54% of businesses say they’re organizationally ready for XaaS today
Since our last survey, organizations admitting they’re not ready plunged from 13% in 2019 to just 2%.
The share of companies rating themselves “extremely ready” is up from 8% to 13% over the three years, as organizations complete their preparations.
What is the current status of your organization’s shift to an XaaS model (2019 vs. 2022)?
An analysis of the findings by sector yields further insights. The shift toward XaaS is being spearheaded by three sectors that we’ve termed the “core SaaS” grouping: software vendors, platform providers and digital services. In these sectors, the average proportion of “extremely ready” companies is 16%, while across the other sectors, it falls to 5%.
However, while the core SaaS sectors are leading the way in the move to as-a-service models, a number of other industries are already forming a second wave that will join the migration to XaaS in the coming years. These up-and-coming XaaS sectors are set to include industrial manufacturers, automotive, life sciences and health care, and tech and consumer products. Meanwhile, sectors that appear to be lagging in the move to XaaS include pure hardware vendors, industrial products and media providers. (Note: streaming is included under digital services).
XaaS is expected to make a rising contribution to revenues
As adoption rises, XaaS is expected to contribute an increasing share of overall revenues. Across industries, over 90% of our respondent companies are generating at least some of their revenues from as-a-service models today, rising to 100% in the next one to two years. Even more significantly, the proportion generating more than 80% of their revenues from XaaS is expected to surge from 3% now to 19% — almost one in five — in three to five years.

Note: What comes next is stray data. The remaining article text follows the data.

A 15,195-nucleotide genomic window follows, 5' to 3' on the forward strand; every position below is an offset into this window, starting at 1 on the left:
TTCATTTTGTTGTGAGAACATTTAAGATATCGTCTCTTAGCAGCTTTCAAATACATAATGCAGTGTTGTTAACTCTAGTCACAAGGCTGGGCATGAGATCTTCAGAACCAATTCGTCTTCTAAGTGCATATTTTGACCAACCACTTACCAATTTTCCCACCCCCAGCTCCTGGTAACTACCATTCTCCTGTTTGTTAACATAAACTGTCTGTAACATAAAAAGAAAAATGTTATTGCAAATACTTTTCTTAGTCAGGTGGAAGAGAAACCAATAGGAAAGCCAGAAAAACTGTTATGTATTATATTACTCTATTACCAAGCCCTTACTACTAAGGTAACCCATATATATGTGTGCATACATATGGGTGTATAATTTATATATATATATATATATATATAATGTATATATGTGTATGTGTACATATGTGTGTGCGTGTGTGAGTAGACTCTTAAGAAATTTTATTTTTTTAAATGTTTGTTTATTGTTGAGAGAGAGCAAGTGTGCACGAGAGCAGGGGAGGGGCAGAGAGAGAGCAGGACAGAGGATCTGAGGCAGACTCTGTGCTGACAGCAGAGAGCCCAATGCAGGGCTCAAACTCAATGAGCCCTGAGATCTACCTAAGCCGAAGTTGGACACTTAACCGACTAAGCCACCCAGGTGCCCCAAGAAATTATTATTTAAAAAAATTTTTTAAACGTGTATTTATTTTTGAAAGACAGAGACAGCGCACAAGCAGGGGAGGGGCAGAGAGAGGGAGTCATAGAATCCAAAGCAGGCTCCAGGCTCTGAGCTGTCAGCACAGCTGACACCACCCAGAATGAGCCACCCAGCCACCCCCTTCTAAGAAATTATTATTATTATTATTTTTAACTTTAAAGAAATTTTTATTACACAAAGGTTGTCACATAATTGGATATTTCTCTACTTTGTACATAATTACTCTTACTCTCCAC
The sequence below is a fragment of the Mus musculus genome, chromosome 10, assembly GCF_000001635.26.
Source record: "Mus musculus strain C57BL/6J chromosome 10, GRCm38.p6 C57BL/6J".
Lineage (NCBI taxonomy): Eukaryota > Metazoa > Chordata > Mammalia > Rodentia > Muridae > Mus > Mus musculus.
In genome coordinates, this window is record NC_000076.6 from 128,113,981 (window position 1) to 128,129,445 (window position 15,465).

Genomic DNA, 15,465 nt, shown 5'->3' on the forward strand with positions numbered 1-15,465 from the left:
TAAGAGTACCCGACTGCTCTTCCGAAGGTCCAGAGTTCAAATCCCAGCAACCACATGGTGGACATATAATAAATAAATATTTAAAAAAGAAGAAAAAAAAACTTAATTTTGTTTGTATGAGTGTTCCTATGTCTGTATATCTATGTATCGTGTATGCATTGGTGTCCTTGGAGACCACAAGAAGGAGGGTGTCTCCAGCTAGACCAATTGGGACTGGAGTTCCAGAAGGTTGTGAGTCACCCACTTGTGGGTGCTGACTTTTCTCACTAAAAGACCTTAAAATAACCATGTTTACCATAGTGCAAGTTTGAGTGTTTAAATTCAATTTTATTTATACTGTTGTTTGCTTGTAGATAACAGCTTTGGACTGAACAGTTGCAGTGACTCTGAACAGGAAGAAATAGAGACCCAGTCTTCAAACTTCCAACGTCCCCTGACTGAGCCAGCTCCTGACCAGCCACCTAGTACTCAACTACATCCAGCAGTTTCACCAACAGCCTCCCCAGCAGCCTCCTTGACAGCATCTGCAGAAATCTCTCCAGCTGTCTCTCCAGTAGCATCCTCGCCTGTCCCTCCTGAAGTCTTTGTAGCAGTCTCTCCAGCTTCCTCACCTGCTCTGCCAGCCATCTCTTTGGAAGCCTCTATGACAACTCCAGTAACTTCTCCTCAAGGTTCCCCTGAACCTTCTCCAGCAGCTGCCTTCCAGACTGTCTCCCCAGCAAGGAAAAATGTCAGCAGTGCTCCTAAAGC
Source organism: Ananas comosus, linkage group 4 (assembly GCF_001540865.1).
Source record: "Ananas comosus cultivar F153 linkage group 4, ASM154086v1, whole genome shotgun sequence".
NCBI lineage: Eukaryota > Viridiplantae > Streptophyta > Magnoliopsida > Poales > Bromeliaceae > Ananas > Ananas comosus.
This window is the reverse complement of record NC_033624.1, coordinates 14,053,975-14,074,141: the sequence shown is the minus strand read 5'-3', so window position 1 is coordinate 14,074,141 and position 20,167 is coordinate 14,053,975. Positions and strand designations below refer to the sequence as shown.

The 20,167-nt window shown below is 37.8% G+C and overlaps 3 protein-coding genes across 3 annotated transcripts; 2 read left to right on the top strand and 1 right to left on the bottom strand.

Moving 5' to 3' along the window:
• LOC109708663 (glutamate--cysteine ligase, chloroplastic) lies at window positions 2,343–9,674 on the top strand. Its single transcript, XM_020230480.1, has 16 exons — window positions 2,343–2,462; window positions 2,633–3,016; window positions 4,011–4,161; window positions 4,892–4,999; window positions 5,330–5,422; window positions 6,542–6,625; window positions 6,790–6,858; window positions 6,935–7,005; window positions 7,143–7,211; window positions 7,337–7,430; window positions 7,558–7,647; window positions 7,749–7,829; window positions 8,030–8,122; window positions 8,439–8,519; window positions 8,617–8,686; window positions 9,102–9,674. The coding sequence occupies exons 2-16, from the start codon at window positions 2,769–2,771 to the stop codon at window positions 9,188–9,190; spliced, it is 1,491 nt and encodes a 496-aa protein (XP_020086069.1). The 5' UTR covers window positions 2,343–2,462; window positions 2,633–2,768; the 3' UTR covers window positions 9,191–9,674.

In terms of XaaS revenue share by sector, the core SaaS grouping is once again leading the way. But second-wave fast followers, such as life sciences and health care, are already generating more than 10% of their revenues from XaaS models.
What is the contribution of XaaS to your business revenues today, in one to two years, and in three to five years?
When asked to assess their own organizations’ and their industries’ maturity for enabling XaaS, respondents in the core SaaS sectors rate their own maturity well ahead of the rest at both a company and sector level. The most significant responses are from hardware vendors, who rate the XaaS maturity of their industry as being much higher than that of their own organizations — suggesting they feel they’re lagging behind their sector peers.
Competition and market trends remain major drivers of the switch to XaaS
Turning to the drivers behind organizations’ move to XaaS, the top two factors — general market trends and the changing competitive landscape — have remained unchanged since 2019. But lower down the list, there’s been significant change, with internal factors, such as revenue models and internal organizational strategies, climbing the ranking as XaaS becomes more central to business strategy.
Over half — 56% — of companies in the core SaaS cite additional revenue stream as their top driver for XaaS transformation, ahead of general market trends and the changing competitive landscape. For businesses outside that grouping, customer feedback is the number one driver.
What are the main drivers of your transformation to XaaS models?
In our 2019 research, the leading challenges to XaaS transformation were communicating the XaaS value proposition and defining solutions. Today, the biggest hurdles have changed significantly, with organizations now facing two main sets of challenges.